Sunday, May 21, 2017
The Vines of Life
Jesus’ analogy “I am the vine and you are the branches” is a favorite, isn’t it? Not pumpkin vines or tomato vines or wisteria or trumpet vines, but grape vines that produce food for eating, and for wine – Eucharistic wine and crisp table wine to make our celebrations festive.
We remember with delight Jesus’ experience at the wedding feast at Cana, and how Jesus turned ordinary water into fine wine, not cheap wine. We have the testimony of the steward of the wedding on that point: “Everyone serves good wine first, and then when people have drunk freely, an inferior one; but you have kept the good wine until now. (John 2.10)” God knows how to make only good wine.
It would be easy to focus solely on the connection of vine and branches to Christ. But here are a few other lessons about vines and branches that make us appreciate even more that connection.
Vines need to be pruned. In early April, I took myself up a footpath to a vineyard in the Finger Lakes. The pruner had already been through and had sniped away the long winter growth and tie-twisted the vines to the wire fencing. These shorn vines looked as though they could produce nothing. But patience and time would tell. When we think about the people we love or think of ourselves, for that matter, we know that pruning is necessary for life. Sometimes stories of pruning are tender or funny or heart wrenching. There have been times when family and friends have seen and heard their loved ones in the throes of pruning, caught their breath, hoped and prayed as their loved one went on.
The second fact is that vines are always exposed to the elements. There is nowhere to hide from the intense heat, beating hail, freezing cold and determined wind. Every one of us is exposed to the elements – every kind of weather – spiritual, social, cultural, illness, our own and others, the little deaths and the big deaths of life. We’ve come through those times and here we are, bearing fruit.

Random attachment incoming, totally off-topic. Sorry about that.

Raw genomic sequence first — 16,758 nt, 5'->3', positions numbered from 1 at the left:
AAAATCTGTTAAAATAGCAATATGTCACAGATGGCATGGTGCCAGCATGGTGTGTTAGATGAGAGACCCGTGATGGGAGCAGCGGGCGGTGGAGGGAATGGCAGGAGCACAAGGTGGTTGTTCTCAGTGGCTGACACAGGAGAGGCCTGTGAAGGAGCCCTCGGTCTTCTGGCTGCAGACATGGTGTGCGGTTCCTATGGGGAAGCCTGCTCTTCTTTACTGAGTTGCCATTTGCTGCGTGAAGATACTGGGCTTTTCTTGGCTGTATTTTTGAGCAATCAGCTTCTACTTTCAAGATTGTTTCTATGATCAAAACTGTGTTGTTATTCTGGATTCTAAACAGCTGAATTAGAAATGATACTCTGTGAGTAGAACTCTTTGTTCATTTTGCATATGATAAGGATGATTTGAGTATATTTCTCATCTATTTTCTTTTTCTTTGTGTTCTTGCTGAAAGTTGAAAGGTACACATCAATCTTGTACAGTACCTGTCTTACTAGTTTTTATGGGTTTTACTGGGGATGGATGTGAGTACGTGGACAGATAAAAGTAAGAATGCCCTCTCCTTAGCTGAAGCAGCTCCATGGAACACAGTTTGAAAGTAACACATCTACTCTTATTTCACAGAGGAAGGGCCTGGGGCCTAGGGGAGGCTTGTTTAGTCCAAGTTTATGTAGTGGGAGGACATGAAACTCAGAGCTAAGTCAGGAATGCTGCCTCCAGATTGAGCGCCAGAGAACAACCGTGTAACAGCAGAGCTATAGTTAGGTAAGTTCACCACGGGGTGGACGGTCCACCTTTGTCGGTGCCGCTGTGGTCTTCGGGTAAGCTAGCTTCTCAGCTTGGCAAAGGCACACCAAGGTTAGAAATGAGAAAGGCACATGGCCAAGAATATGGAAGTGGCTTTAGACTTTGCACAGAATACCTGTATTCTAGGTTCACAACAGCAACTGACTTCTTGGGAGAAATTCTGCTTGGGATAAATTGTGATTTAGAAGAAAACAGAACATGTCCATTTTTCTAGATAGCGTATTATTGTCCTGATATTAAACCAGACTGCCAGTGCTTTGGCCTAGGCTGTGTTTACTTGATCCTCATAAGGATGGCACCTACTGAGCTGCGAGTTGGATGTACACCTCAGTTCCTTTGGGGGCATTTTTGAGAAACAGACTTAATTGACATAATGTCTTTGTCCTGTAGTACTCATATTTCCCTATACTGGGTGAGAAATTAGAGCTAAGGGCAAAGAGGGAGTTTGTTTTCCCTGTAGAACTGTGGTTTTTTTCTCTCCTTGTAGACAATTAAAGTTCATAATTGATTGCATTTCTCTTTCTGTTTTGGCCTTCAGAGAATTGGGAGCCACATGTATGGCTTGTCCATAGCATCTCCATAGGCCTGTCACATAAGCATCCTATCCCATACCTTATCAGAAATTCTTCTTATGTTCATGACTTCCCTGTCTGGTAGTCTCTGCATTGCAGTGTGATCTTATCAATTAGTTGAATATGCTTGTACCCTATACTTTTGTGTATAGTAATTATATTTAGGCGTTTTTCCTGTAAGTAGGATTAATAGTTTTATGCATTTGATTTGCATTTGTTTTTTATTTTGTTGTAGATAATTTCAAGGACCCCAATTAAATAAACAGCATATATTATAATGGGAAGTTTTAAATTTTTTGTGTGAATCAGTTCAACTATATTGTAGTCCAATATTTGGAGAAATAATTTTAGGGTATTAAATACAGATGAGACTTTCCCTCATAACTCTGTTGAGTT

You and I live and thrive in a biblical land where God is the keeper of the vineyard. This is the sentiment we find in Isaiah 27.2-3: “The pleasant vineyard, sing about it! I, the Lord, am its keeper, I water it at every moment. Lest anyone harm it, night and day, I guard it.”
You and I are the Finger Lakes region with its vines growing abundantly on the hillsides overlooking the lakes. The storms and the sun have shaped us.
Catherine of Siena, living in Tuscany with its splendid vineyards, was moved to write:
The sun hears the fields talking about the effort,
And the sun smiles and whispers to me,
Why don’t the fields just rest,
For I am willing to do everything
To help them grow?
Rest, my dears, in prayer.
Let us, this summer, rest in confidence that we grow under God’s tender watchfulness.
~ Sister Joan Sobala